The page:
October 20, 2014 by emweb

    What a mess. OK, this is how I see it: Cunliffe stepped aside, thank the lords, but that actually doesn’t solve much. Cunliffe had union support and he endorsed Little and, sure enough, Little now has that union support. Who else likes Little? He hardly made any impact as Labour Party President. Labour needed reform, and either there were simply no efforts made to undertake reform, or Little was singularly unsuccessful at it. Neither is very good on his CV. So apart from throwing out most of Labour’s policies, many of which were very sound if very not well sold, it’s hardly a platform for a resounding Labour future.

    Little now looks like a de facto Cunliffe representative, but he represents the union movement which still holds power in Labour if almost nowhere else (more’s the pity, but that’s just a fact of life). This is a dysfunctional facet of Labour’s leadership process.

    Nanaia Mahuta’s candidacy surprised everyone. She’s a Cunliffe supporter too, so this actually could spike the Little campaign a bit, and Mahuta might actually gain some headway amongst Maori voters. Maori supported Labour strongly in the last election. But it would be very presumptuous to assume Mahuta would have the support of Pacifica voters, and both groups are as prone to factionalism as the rest of Labour’s current interest groups and caucus. On the good side, Mahuta is not a white middle class man, but her record is not exactly breathtaking and her running obfuscates Cunliffe’s almost undoubted string-pullings.

    But maybe that’s a good thing, as no one expected (or expects) Cunliffe to go quietly – least of all David Cunliffe and his supporters.

    Then we have Grant Robertson. I can’t help thinking he’s a very clever bloke with all his heart – and all his brain – in the right place, and he certainly has a fantastic running mate in Jacinda Adern. This combo may appeal to young sophisticated urban voters, but might do little to assuage the somewhat more jaundiced and moribund views of most of the rest of Labour’s electorate. I would love this combo to lead Labour … but I wonder if it’s time yet. It might be for me, it might not be for Labour’s more usual supporters.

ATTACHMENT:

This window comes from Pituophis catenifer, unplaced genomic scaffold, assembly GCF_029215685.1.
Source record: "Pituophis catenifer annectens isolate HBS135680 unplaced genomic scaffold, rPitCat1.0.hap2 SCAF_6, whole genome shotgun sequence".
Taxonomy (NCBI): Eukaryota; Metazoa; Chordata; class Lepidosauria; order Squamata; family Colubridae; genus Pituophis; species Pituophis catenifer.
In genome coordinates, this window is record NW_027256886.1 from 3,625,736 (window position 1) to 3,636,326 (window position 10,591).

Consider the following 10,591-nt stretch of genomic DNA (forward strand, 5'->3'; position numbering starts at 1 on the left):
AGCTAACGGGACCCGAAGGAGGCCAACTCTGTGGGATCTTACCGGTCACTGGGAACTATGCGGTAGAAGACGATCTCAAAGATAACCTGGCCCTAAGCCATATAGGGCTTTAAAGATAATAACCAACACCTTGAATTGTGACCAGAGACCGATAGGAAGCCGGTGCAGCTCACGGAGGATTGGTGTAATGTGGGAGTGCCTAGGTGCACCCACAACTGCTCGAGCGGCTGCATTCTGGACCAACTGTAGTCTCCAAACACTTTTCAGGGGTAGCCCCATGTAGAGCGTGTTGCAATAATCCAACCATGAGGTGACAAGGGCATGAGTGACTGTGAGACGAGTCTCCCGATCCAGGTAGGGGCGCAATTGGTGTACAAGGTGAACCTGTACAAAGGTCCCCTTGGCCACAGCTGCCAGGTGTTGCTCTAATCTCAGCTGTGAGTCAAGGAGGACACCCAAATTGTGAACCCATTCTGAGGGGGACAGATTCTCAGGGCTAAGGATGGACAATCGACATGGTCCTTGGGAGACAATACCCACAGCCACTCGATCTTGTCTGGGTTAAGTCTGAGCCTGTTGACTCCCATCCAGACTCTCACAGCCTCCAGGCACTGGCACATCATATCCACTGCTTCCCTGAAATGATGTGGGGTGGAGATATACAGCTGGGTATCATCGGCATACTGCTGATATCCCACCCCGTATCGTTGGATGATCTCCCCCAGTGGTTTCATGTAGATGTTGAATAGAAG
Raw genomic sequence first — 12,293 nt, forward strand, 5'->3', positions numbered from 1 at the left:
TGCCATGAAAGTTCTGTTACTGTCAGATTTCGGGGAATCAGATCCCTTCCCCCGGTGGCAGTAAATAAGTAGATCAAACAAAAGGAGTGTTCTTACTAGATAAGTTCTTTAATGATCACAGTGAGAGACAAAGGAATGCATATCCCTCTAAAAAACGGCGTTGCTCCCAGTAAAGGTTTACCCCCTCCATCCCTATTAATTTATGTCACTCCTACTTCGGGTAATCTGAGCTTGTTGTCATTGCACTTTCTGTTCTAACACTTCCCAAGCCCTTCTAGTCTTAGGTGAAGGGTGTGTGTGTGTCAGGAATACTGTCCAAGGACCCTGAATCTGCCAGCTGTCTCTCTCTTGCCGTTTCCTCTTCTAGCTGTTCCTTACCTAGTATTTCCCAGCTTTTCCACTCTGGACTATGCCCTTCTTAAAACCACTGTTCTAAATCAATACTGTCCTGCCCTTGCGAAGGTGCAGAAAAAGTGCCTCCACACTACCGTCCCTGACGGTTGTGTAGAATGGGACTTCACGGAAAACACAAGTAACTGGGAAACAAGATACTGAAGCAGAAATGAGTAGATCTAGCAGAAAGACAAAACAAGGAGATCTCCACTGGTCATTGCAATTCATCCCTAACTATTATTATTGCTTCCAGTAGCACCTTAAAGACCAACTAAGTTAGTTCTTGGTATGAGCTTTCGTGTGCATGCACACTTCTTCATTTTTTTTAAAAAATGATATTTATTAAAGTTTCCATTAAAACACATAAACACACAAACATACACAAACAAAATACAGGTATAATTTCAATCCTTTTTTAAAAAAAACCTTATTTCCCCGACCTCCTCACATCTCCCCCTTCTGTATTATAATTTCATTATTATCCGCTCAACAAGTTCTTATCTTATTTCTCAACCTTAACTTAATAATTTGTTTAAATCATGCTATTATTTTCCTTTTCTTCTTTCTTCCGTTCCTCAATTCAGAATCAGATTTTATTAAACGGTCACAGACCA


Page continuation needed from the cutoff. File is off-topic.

Finally we have David Parker. In a way, like Goff, Shearer, Cunliffe et al, Parker also represents ‘Old Labour’. But in Parker’s case, is this a bad thing? He has a clear mind, he speaks and understands economics, which is National’s (perceived, anyway) strong point, and he can be coached to show well in interviews etc (but Parker already proved he’s made great strides by his performance in the TV debate versus Bill English). Parker wrote some very sound policies which would have worked to better New Zealand, and they will work if Labour were to win an election. Parker has a good team behind him, he has few enemies in caucus (apart from Cunliffe, perhaps, and his diminished band of stalwarts) and, perhaps most importantly, Parker doesn’t use dirty tactics. David Parker is morally courageous, and everyone who has met him (including me) knows he’s a nice guy who thinks deeply and genuinely listens.

    Since Parker is quite progressive, the line from Old Labour to New Labour would be more of a redefinition than an umbilical cut if he were to win. The first job Parker would have is to reunify the party, which basically means addressing every single faction and demanding – then getting – compromise to progress towards a goal that they – and we – can all believe in. Parker’s mana and charisma would rise with each success in this task.

    This all comes back to the clear messaging around a position we can understand easily, as I have been banging on about for years.

    But none of this is impossible … for whoever wins. I say good luck to David Parker’s aspirations, and to his toil ahead: and may Grant Robertson and Jacinda Adern somehow fit into all this if it’s Parker who wins!


  3. Lefter 74 ~ Ashamed.

    September 21, 2014 by emweb

    The results are in. Not so much that the left was defeated as the floor was wiped with them.

    How does that make me feel?

    Ashamed.

    Ashamed that so many New Zealanders have so emphatically supported a regime that cares virtually nothing for their New Zealand countrymen with little: low incomes, poor housing, substandard diets and healthcare, little access to education. Cynically, New Zealanders voted in droves – again – for the former currency trader, trusting him despite considerable evidence that he has been deeply involved in misleading New Zealanders (he’d only step down if it was ‘proven’), involved in dirty politicking, involved in character assassination.

    Voted in droves for a party that has no plans for the next three years apart from ‘business as usual’. That ‘usual’ business has been the creation of a whole new class: the Working Poor; bolstering the economic reliance on primary industries beyond everything else, and despite the dramatic recent falls in dairy prices; making it easier for the wealthy to gain ever more wealth while further victimising those desperate for work while taking away their rights; further victimising those struggling on diminishing benefits; making it harder for anyone but the rich to benefit from full tertiary educations; selling off our assets in land and farms and selling off our sovereignty by cuddling up to the TPPA; selling State Houses out from under people’s feet so developers can make fortunes off what used to be Government land built and maintained for the benefit of its peoples.